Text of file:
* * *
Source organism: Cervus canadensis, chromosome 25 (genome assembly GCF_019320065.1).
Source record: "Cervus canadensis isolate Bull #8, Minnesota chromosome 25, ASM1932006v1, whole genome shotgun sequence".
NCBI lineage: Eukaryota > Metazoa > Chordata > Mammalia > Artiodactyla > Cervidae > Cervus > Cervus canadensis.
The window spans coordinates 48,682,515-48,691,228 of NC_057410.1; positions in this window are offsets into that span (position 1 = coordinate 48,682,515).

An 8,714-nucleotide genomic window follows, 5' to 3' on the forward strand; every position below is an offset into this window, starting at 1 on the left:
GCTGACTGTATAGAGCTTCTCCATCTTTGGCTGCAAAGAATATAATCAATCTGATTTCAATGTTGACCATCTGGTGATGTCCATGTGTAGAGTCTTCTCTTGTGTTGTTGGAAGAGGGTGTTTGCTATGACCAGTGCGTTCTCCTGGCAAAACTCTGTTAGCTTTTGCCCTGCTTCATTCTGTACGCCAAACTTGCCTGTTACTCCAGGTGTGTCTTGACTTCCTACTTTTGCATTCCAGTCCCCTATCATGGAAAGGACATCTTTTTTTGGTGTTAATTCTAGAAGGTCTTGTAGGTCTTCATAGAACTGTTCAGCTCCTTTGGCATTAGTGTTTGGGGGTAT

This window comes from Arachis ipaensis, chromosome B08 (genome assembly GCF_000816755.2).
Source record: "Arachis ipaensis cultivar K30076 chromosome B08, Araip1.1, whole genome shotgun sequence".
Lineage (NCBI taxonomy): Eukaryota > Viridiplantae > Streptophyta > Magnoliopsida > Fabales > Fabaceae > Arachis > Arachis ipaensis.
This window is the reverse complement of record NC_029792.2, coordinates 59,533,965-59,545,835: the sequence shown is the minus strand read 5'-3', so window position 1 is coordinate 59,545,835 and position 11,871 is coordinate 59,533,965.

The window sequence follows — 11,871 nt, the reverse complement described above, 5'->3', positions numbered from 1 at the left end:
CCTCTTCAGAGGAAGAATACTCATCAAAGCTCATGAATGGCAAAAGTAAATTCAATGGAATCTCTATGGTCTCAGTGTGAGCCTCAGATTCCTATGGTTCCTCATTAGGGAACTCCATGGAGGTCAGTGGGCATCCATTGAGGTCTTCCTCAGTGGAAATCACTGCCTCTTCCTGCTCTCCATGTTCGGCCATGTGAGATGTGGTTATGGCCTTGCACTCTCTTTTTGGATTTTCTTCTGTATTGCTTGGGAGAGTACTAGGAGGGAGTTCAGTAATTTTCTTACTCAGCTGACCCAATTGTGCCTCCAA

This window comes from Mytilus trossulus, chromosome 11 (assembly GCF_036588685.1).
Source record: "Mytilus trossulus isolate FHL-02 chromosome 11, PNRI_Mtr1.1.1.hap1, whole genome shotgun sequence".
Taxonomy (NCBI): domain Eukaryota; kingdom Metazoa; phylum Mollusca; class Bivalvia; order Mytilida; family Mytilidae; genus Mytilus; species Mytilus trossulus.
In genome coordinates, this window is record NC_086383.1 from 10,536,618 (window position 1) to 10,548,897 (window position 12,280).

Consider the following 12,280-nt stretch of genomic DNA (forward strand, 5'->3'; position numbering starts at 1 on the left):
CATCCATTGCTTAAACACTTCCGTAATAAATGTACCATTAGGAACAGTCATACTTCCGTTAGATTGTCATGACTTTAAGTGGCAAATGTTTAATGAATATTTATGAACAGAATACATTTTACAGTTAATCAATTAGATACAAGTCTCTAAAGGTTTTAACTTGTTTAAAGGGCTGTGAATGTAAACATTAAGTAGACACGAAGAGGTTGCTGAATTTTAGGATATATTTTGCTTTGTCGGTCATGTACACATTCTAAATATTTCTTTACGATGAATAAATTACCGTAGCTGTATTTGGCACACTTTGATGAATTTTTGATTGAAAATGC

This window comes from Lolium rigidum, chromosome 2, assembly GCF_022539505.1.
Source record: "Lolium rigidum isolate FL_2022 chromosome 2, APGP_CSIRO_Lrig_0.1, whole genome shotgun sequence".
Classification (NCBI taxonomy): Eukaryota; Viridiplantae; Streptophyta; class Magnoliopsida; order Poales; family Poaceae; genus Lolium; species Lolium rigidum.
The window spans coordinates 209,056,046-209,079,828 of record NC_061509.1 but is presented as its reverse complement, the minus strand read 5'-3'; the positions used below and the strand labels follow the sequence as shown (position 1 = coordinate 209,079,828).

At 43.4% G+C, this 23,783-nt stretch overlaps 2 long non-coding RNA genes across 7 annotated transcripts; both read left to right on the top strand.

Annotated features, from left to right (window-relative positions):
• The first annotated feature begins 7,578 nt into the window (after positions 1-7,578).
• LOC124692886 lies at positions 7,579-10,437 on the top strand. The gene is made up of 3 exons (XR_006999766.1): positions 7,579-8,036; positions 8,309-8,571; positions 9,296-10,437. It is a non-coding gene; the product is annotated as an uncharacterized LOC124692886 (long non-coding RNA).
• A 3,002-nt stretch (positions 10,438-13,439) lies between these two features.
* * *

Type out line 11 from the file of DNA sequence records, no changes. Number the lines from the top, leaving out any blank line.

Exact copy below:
The window sequence follows — 11,871 nt, the reverse complement described above, 5'->3', positions numbered from 1 at the left end: